I didn’t know a great deal about the birds living on Box Hill so I contacted a local ornithologist and the owner of an animal sanctuary to get an idea about the personalities of the birds. They suggested using ravens and cuckoos as the villains. Peregrine falcon eggs are extremely valuable and are often – forgive the terrible joke – poached so I decided to use falcons as the heroes.

Are any elements of your book based on real life experiences/people?
Several of the human characters are based on real people, and the setting is real. Box Hill is in central Surrey and it is home to a family of falcons. A number of other locations also feature. Having lived in the area all my life, it is great to be able to write about places from my childhood.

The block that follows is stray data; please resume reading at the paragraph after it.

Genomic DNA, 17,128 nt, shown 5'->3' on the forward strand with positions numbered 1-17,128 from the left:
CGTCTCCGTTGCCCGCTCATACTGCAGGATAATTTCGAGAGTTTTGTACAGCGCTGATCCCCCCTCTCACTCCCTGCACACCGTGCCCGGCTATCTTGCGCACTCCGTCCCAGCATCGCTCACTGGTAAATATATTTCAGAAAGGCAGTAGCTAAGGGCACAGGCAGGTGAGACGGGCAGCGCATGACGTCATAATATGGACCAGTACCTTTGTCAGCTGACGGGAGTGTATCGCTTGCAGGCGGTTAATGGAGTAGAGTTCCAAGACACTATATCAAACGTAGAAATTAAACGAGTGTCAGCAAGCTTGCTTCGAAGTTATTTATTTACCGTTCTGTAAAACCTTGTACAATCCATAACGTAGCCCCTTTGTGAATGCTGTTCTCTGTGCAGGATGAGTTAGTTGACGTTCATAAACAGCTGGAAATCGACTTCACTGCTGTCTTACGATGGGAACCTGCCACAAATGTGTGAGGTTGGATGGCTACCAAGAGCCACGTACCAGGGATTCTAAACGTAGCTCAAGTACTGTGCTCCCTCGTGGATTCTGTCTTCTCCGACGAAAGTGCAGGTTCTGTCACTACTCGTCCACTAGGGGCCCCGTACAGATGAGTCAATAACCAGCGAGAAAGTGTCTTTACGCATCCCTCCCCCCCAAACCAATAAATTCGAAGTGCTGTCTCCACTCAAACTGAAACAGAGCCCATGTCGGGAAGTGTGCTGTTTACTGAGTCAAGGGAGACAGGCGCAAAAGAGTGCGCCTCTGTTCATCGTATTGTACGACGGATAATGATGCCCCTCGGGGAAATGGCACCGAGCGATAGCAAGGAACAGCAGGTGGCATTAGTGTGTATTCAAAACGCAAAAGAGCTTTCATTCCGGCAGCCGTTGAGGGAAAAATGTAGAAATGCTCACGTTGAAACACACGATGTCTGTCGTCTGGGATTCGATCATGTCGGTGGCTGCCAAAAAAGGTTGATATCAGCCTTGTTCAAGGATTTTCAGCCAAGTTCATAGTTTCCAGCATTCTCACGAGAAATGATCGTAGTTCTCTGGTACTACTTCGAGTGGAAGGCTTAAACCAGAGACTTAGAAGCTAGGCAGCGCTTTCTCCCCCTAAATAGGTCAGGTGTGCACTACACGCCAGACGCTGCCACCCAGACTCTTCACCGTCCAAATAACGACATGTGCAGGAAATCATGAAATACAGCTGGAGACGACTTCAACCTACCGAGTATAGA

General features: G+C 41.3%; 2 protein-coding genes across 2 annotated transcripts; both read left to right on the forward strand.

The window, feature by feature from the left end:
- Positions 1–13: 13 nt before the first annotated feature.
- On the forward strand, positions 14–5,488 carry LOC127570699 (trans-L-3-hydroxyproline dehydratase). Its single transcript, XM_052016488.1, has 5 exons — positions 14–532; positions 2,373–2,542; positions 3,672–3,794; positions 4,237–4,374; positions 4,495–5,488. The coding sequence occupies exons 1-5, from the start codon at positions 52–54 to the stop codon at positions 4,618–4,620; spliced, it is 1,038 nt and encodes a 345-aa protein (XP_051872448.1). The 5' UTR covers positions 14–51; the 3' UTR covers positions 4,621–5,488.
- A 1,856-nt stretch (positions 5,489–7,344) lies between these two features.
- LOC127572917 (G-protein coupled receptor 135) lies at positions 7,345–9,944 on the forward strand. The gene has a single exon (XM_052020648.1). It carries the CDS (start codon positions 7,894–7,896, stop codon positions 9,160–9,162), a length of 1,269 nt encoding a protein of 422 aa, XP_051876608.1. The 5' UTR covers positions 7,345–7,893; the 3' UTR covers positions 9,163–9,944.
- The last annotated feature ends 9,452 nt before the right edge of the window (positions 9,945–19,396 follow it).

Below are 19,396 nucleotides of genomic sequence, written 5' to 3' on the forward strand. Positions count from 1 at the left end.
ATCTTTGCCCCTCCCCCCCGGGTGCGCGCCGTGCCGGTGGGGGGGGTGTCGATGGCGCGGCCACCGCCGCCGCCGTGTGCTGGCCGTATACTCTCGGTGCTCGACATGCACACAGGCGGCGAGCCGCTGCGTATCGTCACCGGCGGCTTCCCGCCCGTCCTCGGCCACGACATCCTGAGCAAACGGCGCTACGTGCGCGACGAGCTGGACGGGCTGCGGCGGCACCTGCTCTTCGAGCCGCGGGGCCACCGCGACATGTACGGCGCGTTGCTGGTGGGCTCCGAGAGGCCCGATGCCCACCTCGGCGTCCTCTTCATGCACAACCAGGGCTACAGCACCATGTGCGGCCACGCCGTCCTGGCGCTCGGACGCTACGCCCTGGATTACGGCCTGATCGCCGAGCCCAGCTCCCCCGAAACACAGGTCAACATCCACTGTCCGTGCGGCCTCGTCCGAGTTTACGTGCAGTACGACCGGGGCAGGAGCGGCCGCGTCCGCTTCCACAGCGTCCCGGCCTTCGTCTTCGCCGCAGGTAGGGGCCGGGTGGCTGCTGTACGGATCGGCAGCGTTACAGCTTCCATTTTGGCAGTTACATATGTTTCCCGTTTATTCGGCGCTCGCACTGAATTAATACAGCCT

What are you currently working on?
I’ve just started work on a fifth sci-fi thriller featuring hero Ed Sampson. I’ve self-published the first four books in the series and will now spend six months writing the latest instalment. I hope that they will eventually be picked up by a conventional publisher, although they do sell online via word-of-mouth.

What is your writing process?
I start each day at around 9am and write until midday. Then I take a short lunch-break to review what I’ve done that morning. I then spend another four hours writing in the afternoon before reading through the day’s work at the end. I find that the routine and discipline help you achieve a lot more. It’s important to have structure, just as you do in a normal job. Otherwise it’d be very easy to become lazy.